As a Joint Honours student, I’ve always considered myself very lucky to be able to profit from the variety of opportunities offered by both of my very different subjects: French and History of Art. However, this September, I felt even more fortunate (if also very nervous) because I was getting ready to begin my opportunity of a lifetime: living and working in la belle France!
After some thorough researching of French towns and cities through the ever-reliable medium of Wikipedia, I decided upon Lyon as my city of choice. The photos certainly seemed to hold the promise of a place that had everything: from the cobbled streets of Vieux Lyon, lined with speciality Lyonnais restaurants and crèperies, to the beautiful Romanesque architecture of the Basilique de Fourvière, Lyon appeared to be packed with interesting things to see, do and, of course, eat. Besides which, surely the fact that it’s twinned with Birmingham had to be a good omen?
It didn’t disappoint. My first few weeks were busy to say the least, filled up with being a tourist in my new home. After meeting lots of other people who were in the same situation as me, most of my time was spent exploring Lyon, test-driving my French and attempting to maintain the Art History side of my brain with a few trips to the sprawling Musée des Beaux Arts in the city centre. Only time will tell (or, fourth year, to be more precise) as to whether I’ve succeeded with the latter. However, I also faced the fun of tackling the notoriously difficult French administration process; setting up an electricity account in French via a phone call to a mumbling and irritable EDF man who kept putting me on hold had to be the highlight. I also had to brace myself for starting my new job.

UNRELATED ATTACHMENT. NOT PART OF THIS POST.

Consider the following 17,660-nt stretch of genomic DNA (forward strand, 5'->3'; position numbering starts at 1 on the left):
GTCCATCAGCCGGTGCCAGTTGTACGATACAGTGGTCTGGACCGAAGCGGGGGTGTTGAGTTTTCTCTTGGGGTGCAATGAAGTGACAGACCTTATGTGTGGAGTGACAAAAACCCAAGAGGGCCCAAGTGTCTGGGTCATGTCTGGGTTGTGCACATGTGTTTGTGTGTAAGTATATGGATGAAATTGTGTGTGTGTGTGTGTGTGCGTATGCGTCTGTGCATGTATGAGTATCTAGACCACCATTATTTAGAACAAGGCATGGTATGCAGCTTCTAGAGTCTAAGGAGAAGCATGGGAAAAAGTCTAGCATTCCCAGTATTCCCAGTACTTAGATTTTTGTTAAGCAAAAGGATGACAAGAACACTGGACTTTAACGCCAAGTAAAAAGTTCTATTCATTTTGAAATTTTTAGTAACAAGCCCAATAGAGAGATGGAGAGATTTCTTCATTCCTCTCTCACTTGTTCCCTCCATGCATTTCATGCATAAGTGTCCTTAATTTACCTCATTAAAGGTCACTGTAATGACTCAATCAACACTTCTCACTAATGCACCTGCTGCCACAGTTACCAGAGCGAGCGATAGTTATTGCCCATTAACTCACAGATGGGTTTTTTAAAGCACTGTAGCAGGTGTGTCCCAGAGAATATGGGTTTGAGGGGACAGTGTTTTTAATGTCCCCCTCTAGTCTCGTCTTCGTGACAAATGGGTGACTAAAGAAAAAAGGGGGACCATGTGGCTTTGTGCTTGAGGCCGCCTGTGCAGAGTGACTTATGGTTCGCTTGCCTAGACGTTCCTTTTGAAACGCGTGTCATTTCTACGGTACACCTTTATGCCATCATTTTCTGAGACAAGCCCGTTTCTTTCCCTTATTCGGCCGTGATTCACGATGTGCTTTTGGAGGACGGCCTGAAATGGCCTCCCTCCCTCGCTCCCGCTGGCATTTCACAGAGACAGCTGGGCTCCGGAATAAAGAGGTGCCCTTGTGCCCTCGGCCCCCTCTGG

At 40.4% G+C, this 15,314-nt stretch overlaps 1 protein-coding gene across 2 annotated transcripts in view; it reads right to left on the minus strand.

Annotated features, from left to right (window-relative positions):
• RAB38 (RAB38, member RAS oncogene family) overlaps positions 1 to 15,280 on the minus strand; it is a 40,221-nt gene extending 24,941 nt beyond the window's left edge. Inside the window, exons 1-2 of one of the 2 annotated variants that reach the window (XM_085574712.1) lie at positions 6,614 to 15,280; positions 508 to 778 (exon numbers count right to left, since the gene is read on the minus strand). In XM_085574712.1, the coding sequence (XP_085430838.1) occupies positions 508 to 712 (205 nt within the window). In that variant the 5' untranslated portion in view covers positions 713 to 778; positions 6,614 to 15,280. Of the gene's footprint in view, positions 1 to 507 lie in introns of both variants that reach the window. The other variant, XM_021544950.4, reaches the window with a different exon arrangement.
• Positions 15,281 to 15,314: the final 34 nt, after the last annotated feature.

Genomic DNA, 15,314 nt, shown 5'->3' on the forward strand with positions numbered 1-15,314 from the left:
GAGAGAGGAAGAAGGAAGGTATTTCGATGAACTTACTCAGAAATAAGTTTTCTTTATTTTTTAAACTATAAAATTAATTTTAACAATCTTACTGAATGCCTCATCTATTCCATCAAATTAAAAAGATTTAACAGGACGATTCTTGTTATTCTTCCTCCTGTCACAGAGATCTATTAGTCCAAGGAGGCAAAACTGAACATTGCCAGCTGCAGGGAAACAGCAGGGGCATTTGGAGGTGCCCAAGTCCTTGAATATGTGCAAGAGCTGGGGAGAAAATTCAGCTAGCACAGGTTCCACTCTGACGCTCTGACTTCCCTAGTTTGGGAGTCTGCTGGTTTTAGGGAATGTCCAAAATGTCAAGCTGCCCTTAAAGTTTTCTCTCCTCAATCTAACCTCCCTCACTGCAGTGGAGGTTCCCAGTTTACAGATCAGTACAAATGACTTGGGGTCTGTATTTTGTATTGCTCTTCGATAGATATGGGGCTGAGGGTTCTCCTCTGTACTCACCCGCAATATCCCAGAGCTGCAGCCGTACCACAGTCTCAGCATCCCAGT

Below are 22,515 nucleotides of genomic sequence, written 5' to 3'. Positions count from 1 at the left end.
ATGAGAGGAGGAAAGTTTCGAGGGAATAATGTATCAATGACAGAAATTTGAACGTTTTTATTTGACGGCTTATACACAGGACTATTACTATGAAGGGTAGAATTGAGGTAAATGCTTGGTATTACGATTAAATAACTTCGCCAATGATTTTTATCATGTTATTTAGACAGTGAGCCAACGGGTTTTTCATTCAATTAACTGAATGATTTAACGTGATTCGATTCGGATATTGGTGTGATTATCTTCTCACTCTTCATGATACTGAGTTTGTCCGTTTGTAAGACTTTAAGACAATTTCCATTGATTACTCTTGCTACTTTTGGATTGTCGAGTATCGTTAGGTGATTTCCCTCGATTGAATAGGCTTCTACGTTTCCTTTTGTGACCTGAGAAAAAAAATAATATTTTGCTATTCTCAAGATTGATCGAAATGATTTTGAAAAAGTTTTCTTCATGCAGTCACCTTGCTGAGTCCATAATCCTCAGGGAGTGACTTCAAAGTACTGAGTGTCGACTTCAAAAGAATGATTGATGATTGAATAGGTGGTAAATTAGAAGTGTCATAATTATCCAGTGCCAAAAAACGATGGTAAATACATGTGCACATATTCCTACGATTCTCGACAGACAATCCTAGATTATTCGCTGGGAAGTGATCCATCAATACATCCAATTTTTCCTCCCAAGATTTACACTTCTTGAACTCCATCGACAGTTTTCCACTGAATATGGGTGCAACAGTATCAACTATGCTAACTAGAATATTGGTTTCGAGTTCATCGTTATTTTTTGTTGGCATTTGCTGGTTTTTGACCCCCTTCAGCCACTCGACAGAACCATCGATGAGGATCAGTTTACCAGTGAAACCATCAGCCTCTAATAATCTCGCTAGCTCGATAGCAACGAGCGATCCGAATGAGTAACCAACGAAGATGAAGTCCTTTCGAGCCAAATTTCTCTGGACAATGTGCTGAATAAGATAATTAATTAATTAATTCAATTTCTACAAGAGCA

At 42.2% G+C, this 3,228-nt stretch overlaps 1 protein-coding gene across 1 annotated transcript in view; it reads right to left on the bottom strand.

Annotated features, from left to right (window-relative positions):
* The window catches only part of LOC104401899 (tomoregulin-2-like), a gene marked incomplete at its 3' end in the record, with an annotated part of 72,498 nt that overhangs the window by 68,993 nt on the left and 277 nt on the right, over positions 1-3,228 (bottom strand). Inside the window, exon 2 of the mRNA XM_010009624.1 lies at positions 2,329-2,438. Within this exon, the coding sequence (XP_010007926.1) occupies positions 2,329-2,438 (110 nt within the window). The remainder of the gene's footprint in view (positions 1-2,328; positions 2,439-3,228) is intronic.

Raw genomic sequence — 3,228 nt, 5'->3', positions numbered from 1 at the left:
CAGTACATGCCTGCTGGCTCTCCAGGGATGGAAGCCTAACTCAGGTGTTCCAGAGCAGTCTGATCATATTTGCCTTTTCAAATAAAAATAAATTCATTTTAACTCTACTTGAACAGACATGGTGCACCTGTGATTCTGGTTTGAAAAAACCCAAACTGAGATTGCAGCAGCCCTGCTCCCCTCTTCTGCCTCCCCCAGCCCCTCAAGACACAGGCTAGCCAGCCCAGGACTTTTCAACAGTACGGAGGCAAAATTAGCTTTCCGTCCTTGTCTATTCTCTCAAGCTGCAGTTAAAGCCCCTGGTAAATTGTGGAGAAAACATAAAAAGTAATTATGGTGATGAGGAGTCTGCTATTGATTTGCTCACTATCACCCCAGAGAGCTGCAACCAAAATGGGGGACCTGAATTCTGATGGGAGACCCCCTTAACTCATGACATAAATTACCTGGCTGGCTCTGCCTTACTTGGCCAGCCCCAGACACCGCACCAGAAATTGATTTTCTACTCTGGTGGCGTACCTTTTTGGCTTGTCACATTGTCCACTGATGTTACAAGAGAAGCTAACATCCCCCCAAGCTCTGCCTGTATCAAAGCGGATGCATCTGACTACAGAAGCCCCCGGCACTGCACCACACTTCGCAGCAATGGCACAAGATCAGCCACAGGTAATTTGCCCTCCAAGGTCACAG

Rather than be an Erasmus student in Lyon, I’ve opted to work as an English language assistant, helping students between the ages of 11 and 15 to improve their language and communication skills. I chose this option because I thought it would give me the chance to experience something that I would otherwise never see and, with no prior teacher training whatsoever, it’s fair to say that an ‘experience’ is certainly what I’ve had so far! I work in two middle schools in a suburb of Lyon, where many children face numerous social difficulties at home which, in turn, frequently have an impact on their schoolwork and, perhaps more importantly, on their behaviour. Consequently, there have been many situations where I’ve been standing in front of a class of fifteen Year 10s whose French grammar is worse than mine (and that really is saying something) and the pupils have no interest in learning anything related to English besides whether I’ve met One Direction. When all is said and done, however, I really am enjoying it. I’ve also been very fortunate to have supportive and welcoming colleagues, and in fact, I’ve found that most people I’ve met in France so far have taken the same approach. Even though Lyon is a big city – the 2nd largest in France – it’s often surprising how small and cosy it feels, and that’s largely due to its generally welcoming attitude and multicultural society.
All in all, to use the clichéd-but-incredibly-true viewpoint adopted by so many Year Abroad returners: this really is proving to be a wonderful experience. So far, I’ve had the chance to not only become fairly knowledgeable about Lyon itself, but also explore the nearby cities and towns of Geneva, Annecy and Avignon, all of which offered me their own unique insights into aspects of European culture, architecture and history, and I’m looking forward to visiting more Francophone culture hotspots this semester.
Even though it will undoubtedly be very strange to return to Birmingham in September – especially considering that all of my previous History of Art classmates will have already left, dissertations complete and graduate caps in hand – I really would recommend combining History of Art with a language if the option presents itself, however terrifying the thought of a Year Abroad might be. You’ll get an amazing insight into an entirely different culture and even better, you’ll finally be able to pronounce all of those foreign-language Art History terms that no-one can ever say!
Another Birmingham student, Clara Mciver, listed her top five reasons for studying abroad in this article for the Huffington Post.